I like this because I can control the pieces I get and the amount of fat.

You can leave the wing on but personally, I like it separate so I can pick it up and gnaw it like a caveman.

You can leave the wing on but personally, I like it separate so I can pick it up and gnaw it like a caveman.

Use your shears to cut through the joint and snip the wing tips off.

Save the wing tips for stock

Save the wing tips for stock

Lastly, go after the breast meat. Just make gentle slices along the breast-plate and it lifts right off.

Oh look, there is the tenderloin you buy in the store for like $8.00/lb!

Oh look, there is the tenderloin you buy in the store for like $8.00/lb!

You’re done – just set your pieces on a foil lined baking sheet and season both sides with salt and pepper, I use kosher and I’m not shy. This is the only time you will be adding salt.

You can do this!

You can do this!

I took a picture but I’m not posting it because I assume most people will gag – save the carcass, the spine, and the wing tips in a freezer safe container with a pop top. Once you accumulate enough parts, you can make your own stock at home and it’s better than anything you’ll buy in the store.

I like to make sure the chicken has had a chance to reach room temperature, air dry a little, and absorb some of the salt. So grab a heavy dutch oven and preheat over medium-high. My stove top runs hot so medium was enough for me. That’s another important tip when following recipes, know your equipment.

Add the butter and the olive oil – when the foaming action stops, add up to half of your chicken parts skin side down. I was able to do two batches without crowding my pot. Let the chicken brown for 5 minutes per side and develop a nice golden crust. Transfer to a plate until you’ve worked through all your chicken.

Golden chicken and lots of flavorful "fond" developing.  Fond is a french culinary term for the brown bits which equate to YUM.

Golden chicken and lots of flavorful “fond” developing. Fond is a french culinary term for the brown bits which you’ll deglaze shortly. YUM

Hopefully you prepped your vegetables, this really does make cooking a much easier process.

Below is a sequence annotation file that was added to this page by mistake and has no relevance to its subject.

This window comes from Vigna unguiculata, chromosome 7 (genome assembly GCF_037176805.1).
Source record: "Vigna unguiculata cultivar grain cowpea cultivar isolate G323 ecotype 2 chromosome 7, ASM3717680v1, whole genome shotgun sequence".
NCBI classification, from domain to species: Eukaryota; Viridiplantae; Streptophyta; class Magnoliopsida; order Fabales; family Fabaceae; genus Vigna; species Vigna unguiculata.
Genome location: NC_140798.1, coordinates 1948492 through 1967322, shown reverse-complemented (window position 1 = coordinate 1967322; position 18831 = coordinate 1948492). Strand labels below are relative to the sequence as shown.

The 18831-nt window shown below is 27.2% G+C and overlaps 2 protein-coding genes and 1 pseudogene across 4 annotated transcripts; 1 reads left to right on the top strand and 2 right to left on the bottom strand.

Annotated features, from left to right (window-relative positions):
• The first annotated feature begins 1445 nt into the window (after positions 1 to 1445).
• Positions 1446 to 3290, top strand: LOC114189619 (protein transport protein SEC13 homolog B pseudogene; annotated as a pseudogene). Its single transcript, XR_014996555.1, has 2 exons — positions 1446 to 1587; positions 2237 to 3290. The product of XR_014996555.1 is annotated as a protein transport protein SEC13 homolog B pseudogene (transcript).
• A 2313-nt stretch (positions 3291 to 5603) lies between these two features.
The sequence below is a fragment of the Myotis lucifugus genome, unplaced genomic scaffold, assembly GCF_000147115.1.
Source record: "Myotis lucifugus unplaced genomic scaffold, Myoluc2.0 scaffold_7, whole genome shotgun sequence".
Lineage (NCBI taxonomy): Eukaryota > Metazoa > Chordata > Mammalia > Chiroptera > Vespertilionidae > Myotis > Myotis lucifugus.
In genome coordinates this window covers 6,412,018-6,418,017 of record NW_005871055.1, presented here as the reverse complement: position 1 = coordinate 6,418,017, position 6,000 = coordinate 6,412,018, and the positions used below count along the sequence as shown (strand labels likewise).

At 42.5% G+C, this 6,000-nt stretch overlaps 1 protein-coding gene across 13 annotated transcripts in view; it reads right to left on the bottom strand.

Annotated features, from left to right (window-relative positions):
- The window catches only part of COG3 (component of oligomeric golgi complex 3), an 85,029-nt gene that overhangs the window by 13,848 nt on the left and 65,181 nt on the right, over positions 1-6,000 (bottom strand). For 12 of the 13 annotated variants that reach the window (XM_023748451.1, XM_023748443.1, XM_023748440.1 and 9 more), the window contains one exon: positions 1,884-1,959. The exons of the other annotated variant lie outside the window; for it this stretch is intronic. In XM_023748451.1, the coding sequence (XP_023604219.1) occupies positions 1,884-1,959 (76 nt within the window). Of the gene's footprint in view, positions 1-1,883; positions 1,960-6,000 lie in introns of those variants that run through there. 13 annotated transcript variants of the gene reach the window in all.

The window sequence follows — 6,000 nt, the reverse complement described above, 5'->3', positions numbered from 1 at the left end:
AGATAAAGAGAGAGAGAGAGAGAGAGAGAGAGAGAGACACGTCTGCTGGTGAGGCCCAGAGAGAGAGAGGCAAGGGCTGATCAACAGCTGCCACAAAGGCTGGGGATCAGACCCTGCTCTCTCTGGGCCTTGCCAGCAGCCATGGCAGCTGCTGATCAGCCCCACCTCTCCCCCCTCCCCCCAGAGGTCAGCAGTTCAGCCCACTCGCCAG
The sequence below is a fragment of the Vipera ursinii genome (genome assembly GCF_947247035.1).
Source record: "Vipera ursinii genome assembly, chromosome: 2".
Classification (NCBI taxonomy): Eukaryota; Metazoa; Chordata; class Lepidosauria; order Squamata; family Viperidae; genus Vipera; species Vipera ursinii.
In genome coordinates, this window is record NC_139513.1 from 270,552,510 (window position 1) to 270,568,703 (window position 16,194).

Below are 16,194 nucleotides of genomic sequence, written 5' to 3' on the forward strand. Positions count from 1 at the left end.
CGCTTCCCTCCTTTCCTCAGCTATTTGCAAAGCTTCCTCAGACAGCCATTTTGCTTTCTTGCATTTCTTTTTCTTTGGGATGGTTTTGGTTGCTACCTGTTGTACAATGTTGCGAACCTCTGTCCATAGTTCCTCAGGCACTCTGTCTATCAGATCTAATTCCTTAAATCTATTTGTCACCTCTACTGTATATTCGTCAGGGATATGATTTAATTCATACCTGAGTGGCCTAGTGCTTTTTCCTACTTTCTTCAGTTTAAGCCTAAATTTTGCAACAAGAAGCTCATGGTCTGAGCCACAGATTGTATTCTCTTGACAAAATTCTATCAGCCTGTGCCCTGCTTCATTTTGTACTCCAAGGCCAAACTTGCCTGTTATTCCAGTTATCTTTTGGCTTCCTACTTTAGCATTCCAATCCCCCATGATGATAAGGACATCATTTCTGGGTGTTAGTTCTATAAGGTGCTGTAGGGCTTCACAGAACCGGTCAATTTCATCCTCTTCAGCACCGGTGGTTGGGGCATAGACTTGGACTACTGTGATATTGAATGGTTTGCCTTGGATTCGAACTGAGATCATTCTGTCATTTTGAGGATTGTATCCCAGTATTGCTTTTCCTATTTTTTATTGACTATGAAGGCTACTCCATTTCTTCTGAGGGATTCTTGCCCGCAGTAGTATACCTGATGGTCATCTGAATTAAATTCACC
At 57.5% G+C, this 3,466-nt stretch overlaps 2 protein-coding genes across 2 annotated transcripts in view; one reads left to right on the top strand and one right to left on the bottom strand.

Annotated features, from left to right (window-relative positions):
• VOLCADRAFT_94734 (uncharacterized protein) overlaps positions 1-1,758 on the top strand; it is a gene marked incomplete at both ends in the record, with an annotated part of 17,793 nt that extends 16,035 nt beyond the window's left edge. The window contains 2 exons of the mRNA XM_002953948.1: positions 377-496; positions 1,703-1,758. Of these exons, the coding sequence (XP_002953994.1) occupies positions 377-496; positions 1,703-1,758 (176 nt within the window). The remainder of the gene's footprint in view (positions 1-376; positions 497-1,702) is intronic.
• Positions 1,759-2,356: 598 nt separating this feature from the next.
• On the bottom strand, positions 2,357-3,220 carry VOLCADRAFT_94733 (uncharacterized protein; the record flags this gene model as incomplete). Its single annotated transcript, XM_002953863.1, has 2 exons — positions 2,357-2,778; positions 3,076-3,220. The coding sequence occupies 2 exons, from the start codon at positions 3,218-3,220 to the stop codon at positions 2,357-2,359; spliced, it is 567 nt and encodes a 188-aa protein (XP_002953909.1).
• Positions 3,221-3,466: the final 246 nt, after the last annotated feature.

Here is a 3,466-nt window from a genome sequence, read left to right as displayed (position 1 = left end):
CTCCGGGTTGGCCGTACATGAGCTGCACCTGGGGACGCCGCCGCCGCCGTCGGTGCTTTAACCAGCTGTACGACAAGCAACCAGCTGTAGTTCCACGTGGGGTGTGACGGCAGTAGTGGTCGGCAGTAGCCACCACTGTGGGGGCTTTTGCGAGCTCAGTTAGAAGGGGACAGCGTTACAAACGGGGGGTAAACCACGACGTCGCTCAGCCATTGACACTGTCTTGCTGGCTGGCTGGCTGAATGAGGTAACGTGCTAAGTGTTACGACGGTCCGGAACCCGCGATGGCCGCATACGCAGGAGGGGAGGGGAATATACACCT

Ready to go

Ready to go

Now add your mirepoix, reduce the heat a little so the delicate vegetables don’t scorch.

MMmMM

MMmMM

When the veggies are soft and golden brown, add the mushrooms.

I don't think I could live in a world without mushrooms.

I don’t think I could live in a world without mushrooms.

Meanwhile, make your bouquet of herbs. I always have a spool of kitchen twine, it’s a helper in the kitchen. Tie your parsley, thyme, and bay leaf together so you can easily fish it out when the dish is done – or don’t, that’s cool too.

ChickenFricassee15

After about 5 minutes, they will start to release liquid and appear glossy. Add your flour now –

Use a wooden spoon to mix until the flour disappears.

Use a wooden spoon to mix until the flour disappears.

I do not follow Martha’s next steps, instead I add the broth and wine at the same time – it still thickens. So add your liquid and bring it to a simmer. Next, add your chicken pieces back in the pot, skin side up. Any accumulated juices on the plate should go in as well.

Toss the bouquet in with the liquids.

Toss the bouquet in with the liquids.

Let this simmer for 25-35 minutes, or until an instant-read thermometer registers 165 in the thickest part of a breast piece.

You’re almost done. Transfer the chicken to a clean plate and simmer the liquid uncovered for another 5 minutes. This will allow it to thicken up a bit more and reduce slightly. Fish out your herbs and throw them away.

Meanwhile, make the Liaison – in other words, whisk the egg yolks with the half & half in  a small bowl and then temper it 1 tablespoon at a time with cooking liquid. By doing this you avoid curdling once the egg and cream are added to the pot. Use up to a half cup of cooking liquid – I eyeball the amount and stop when the metal bowl feels warm against my hand.

The finishing act!

The finishing act! Isn’t that the most cheerful whisk you’ve ever seen, ever!?

Add the liaison to the pot, swirl in a dollop of creme fraiche, your tarragon, cayenne, and lemon. Return the chicken to the pot, let it come back to a simmer and serve.

Who needs a french restaurant - not I.

Who needs a french restaurant – not I.

You can serve this over a number of things: egg noodles, whipped potatoes, wild rice, bow tie pasta, polenta, pappardelle, you choose!

I happened to have farfalle on hand so that is what we went with.

Sorry for the bad lighting, I couldn't wait to dig in!

Sorry for the bad lighting, I couldn’t wait to dig in!

Happy Sunday guys! On the agenda tonight – Meyer limoncello making with friends followed by dinner out on the town. I love this weekend!

Ps. Come visit me on Facebook 🙂